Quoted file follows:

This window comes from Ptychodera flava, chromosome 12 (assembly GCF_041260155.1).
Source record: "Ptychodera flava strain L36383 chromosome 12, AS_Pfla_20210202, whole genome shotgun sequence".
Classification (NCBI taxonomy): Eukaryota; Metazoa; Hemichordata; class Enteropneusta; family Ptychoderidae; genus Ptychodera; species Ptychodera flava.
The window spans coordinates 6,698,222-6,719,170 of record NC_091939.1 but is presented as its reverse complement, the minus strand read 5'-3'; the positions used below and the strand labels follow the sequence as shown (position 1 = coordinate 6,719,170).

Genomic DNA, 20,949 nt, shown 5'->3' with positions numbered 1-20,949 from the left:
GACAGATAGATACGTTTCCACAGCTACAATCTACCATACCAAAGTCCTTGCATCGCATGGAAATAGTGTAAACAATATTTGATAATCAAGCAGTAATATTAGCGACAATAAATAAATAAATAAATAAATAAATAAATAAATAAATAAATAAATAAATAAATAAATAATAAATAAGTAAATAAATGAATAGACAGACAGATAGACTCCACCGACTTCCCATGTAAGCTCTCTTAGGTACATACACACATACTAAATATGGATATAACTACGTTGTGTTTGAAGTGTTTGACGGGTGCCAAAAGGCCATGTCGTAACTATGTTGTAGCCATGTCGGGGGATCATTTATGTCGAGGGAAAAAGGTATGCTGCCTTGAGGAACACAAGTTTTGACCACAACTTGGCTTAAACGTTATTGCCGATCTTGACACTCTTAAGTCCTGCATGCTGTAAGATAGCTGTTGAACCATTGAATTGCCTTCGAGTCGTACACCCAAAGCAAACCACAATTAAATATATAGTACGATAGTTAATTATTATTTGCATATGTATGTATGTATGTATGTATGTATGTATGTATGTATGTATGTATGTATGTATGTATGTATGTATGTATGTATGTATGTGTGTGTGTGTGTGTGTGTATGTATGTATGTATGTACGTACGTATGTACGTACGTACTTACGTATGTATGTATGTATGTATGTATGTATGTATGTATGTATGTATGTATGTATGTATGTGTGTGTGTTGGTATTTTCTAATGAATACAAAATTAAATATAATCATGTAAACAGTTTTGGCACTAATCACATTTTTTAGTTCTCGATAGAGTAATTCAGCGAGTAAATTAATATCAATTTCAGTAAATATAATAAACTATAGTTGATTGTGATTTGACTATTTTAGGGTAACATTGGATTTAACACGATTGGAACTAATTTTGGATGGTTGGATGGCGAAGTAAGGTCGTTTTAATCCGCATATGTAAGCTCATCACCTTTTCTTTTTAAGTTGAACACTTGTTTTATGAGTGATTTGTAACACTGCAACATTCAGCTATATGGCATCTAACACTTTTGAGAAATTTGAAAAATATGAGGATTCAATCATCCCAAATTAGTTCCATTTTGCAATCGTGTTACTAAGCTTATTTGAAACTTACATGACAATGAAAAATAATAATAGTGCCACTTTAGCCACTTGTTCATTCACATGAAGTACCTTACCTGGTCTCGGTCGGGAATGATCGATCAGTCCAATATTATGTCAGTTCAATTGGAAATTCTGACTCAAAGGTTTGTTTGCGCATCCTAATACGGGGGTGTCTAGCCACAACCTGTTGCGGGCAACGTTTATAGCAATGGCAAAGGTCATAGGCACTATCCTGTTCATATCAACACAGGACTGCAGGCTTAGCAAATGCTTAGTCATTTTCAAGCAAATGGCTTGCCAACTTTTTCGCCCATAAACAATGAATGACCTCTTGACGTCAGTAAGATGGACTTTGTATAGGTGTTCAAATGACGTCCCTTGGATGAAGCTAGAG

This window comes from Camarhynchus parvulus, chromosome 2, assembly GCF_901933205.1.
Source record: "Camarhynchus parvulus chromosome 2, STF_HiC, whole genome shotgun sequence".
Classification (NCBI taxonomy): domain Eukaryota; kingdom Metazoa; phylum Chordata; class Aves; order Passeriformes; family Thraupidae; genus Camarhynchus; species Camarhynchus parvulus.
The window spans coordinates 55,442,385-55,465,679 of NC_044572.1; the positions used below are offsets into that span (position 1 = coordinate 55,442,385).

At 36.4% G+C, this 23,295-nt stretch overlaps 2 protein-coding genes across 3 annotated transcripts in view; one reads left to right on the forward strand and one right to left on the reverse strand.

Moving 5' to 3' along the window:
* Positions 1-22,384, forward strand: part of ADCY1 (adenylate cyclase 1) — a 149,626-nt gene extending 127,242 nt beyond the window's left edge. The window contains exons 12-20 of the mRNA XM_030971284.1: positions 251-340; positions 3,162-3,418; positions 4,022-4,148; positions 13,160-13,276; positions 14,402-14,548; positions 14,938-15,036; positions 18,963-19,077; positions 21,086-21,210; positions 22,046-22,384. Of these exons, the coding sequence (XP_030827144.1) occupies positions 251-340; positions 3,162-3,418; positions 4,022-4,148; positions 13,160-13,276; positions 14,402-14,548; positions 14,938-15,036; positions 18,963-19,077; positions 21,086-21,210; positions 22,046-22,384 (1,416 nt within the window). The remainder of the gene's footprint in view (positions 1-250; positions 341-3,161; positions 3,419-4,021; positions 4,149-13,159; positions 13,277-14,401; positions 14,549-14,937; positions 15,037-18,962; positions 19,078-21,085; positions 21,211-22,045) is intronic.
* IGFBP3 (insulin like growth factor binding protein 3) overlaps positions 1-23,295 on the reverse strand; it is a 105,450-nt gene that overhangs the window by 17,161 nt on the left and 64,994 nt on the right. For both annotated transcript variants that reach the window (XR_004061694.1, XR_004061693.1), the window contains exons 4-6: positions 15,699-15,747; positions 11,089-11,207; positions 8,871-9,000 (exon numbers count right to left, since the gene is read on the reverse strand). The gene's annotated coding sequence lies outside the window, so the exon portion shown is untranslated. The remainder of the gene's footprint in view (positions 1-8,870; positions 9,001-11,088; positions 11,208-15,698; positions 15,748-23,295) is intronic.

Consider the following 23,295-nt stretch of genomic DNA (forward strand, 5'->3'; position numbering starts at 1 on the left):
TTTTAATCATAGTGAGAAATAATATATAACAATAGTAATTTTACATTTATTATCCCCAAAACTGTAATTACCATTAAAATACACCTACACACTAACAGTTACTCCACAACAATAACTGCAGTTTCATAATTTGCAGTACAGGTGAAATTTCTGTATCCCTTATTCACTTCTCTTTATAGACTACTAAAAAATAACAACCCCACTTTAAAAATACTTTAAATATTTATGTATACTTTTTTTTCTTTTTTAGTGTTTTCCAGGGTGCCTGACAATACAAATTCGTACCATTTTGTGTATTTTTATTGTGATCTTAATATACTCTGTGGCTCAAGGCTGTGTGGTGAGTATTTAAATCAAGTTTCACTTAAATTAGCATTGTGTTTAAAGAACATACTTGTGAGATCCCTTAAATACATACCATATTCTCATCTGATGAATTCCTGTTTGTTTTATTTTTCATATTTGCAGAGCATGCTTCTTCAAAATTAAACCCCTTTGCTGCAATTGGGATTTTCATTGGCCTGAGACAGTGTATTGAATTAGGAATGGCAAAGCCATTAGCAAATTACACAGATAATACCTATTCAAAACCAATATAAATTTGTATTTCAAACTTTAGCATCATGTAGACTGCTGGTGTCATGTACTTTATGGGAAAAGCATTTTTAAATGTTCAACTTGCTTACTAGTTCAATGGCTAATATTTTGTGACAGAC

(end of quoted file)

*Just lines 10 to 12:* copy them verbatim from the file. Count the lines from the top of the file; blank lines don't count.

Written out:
The window spans coordinates 55,442,385-55,465,679 of NC_044572.1; the positions used below are offsets into that span (position 1 = coordinate 55,442,385).

At 36.4% G+C, this 23,295-nt stretch overlaps 2 protein-coding genes across 3 annotated transcripts in view; one reads left to right on the forward strand and one right to left on the reverse strand.

Moving 5' to 3' along the window: